OTI Urges FCC to Authorize $2.2 Billion in Available E-Rate Funds to Connect Students Left Behind During COVID-19 Pandemic

Press Release
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April 8, 2020

Today, New America’s Open Technology Institute called on the Federal Communications Commission (FCC) to use its existing authority and universal service budget to extend connectivity to students without broadband access to help facilitate remote learning during the COVID-19 pandemic. In the emergency request filing, OTI urges the FCC to act to empower schools and libraries to close the homework gap using the Universal Service Fund (USF) and E-Rate and Lifeline programs.

As schools across the country have closed—some for the rest of the school year, others indefinitely—students cannot afford to lose large chunks of their education because of a lack of internet access.

In the filing, OTI explains why the FCC has the legal authority and $2.2 billion in E-Rate funds it needs to immediately extend broadband access to millions of K-12 students who lack broadband internet service. Last week the FCC added $100 million in universal service funding for a telehealth pilot that extends internet access to patients at home, demonstrating it has the authority to do the same for students.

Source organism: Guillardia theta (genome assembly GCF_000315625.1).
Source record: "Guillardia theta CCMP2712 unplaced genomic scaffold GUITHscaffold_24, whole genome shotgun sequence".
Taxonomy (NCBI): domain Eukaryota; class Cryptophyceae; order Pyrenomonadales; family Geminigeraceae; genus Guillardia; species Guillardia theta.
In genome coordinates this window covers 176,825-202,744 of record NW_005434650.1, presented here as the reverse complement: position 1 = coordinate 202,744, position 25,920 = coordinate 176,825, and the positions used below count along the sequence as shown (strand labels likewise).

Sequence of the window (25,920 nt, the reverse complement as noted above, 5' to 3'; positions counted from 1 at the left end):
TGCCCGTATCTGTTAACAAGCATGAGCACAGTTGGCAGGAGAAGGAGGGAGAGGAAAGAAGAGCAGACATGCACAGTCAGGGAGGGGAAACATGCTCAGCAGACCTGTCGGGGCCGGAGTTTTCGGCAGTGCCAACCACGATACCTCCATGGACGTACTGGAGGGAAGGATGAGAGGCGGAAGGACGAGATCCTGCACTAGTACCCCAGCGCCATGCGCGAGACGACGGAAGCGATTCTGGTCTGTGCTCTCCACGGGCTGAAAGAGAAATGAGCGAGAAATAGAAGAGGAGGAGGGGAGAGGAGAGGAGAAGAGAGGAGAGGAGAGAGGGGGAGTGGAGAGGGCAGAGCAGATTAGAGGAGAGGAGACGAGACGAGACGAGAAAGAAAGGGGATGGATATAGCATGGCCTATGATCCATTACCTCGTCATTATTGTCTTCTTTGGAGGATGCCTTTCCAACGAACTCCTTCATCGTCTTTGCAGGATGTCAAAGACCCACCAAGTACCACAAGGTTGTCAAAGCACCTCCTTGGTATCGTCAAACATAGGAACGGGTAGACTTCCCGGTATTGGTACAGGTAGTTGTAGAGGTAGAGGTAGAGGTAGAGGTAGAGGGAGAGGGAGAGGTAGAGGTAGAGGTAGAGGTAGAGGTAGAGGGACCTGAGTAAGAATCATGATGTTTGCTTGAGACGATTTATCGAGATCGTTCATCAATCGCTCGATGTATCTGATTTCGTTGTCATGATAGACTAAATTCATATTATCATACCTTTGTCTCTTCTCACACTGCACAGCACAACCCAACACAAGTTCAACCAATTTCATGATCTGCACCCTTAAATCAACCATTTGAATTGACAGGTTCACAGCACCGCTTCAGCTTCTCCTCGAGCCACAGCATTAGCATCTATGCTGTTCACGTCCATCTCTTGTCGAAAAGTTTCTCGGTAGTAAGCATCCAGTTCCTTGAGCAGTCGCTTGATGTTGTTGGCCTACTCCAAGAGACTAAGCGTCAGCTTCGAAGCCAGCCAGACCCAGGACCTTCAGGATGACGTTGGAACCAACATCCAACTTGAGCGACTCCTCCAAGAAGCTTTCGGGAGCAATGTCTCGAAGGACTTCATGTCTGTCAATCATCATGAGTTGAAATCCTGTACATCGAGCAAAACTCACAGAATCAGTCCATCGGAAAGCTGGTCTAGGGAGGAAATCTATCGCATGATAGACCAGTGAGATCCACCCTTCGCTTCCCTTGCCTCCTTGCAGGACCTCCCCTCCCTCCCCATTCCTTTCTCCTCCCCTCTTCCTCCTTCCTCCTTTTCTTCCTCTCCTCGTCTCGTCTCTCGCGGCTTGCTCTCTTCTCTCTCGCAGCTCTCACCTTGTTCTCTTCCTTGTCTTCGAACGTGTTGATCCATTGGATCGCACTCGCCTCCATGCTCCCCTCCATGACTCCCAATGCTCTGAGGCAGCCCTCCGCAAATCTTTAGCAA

The filing also urges the FCC to waive restrictions on the use of school or library broadband networks supported by E-Rate to extend connectivity to students off campus for educational purposes. Further, the FCC can leverage the Lifeline program to help not just students, but all low-income Americans who need connectivity while they are required to stay at home during this crisis.

The following quote can be attributed to Michael Calabrese, director of the Wireless Future Project at New America’s Open Technology Institute:

“Millions of students required to stay at home cannot continue their education because their families lack adequate internet access. This has turned the broadband homework gap into a home-schooling chasm. This harms low-income students, particularly those in rural and inner city districts. But it impacts their classmates as well, as many schools decide they cannot rely on online instruction.

“The FCC has the legal authority to immediately designate $2.2 billion in available E-Rate funding to help local schools mitigate this crisis. The FCC can authorize schools to buy and lend out Wi-Fi hotspots to students lacking internet access. With over $2 billion in universal funds available for education, there is no reason to wait for Congress. The agency should also waive rules that deny school districts the flexibility to use their existing E-Rate funds and facilities to use wireless technologies to extend internet access to students in need.”

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